These are papers that are examining a topic from the past (probably years), and then providing new insights, a review, or new data/experiments/whatever that puts the old stuff in a new light. As pretty much all scienctific papers are in the business of "new insights", one might ask the question why does such a thing like "revisiting" paper even exist. In some fields there are certain topics that have been neglected, for various reasons. Then it is appropriate to do something like this. Usually the people who write a "revisiting" paper are experts in the field with years of experience.
Revising a paper
Just an ordinary process of peer review, that (almsot) every paper goes through. You submit a paper to a journal, it goes to review, and comes back with a list of issues the reviewers had. You revise the paper in order to address the issues and make the paper suitable for publication.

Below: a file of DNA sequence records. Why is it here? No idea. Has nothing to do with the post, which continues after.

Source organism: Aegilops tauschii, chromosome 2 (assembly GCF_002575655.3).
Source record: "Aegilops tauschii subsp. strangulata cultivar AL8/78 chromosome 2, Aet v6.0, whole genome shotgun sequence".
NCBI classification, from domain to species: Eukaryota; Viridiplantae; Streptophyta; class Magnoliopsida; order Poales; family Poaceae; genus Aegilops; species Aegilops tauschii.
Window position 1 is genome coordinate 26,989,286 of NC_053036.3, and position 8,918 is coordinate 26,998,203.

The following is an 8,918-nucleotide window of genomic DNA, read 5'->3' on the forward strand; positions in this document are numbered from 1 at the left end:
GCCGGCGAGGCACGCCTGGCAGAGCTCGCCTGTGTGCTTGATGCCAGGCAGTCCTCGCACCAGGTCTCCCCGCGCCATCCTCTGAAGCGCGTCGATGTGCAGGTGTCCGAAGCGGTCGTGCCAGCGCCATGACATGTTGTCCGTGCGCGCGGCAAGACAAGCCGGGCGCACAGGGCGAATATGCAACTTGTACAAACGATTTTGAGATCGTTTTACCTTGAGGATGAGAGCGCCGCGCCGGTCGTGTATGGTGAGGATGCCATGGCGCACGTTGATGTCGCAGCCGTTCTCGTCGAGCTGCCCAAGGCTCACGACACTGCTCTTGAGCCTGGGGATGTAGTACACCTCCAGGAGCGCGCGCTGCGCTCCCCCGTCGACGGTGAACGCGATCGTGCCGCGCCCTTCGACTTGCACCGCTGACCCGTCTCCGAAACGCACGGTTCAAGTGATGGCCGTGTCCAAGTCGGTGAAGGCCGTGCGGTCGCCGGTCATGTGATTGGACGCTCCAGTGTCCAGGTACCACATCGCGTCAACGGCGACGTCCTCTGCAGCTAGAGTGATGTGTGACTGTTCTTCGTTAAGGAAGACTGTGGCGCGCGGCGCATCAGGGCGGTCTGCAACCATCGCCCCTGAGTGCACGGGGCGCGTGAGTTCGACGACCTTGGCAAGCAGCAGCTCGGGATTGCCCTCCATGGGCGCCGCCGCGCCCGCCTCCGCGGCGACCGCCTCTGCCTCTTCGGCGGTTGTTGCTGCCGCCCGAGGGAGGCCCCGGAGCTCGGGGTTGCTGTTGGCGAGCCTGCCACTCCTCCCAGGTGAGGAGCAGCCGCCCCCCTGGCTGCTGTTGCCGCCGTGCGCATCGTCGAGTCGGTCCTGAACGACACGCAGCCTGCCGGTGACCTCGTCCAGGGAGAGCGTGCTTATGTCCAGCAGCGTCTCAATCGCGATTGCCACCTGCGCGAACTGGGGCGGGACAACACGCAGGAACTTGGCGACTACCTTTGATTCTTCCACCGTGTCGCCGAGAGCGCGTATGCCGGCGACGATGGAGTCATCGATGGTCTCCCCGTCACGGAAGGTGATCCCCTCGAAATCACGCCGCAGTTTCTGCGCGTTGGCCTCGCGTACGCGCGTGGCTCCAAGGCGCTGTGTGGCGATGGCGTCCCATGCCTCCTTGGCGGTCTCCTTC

Both of these things are unrelated to your wish to split your research into two papers or more.
Some of the criteria to decide whether to split you research are:
- Is the research in its current "one paper" form too long compared to other similar papers in similar journals?
- Are there several main ideas in the research that each one can be in a paper of its own?
- Is the research such that different aspects of it are relevant to researchers in different fields, such that it is appropriate for publication in different journals?
If you want to split your research just for the sake of having more papers, do not do it. It's called "salami slicing" (see the other answer here) and is usually frowned upon because it is a waste of everybody's time.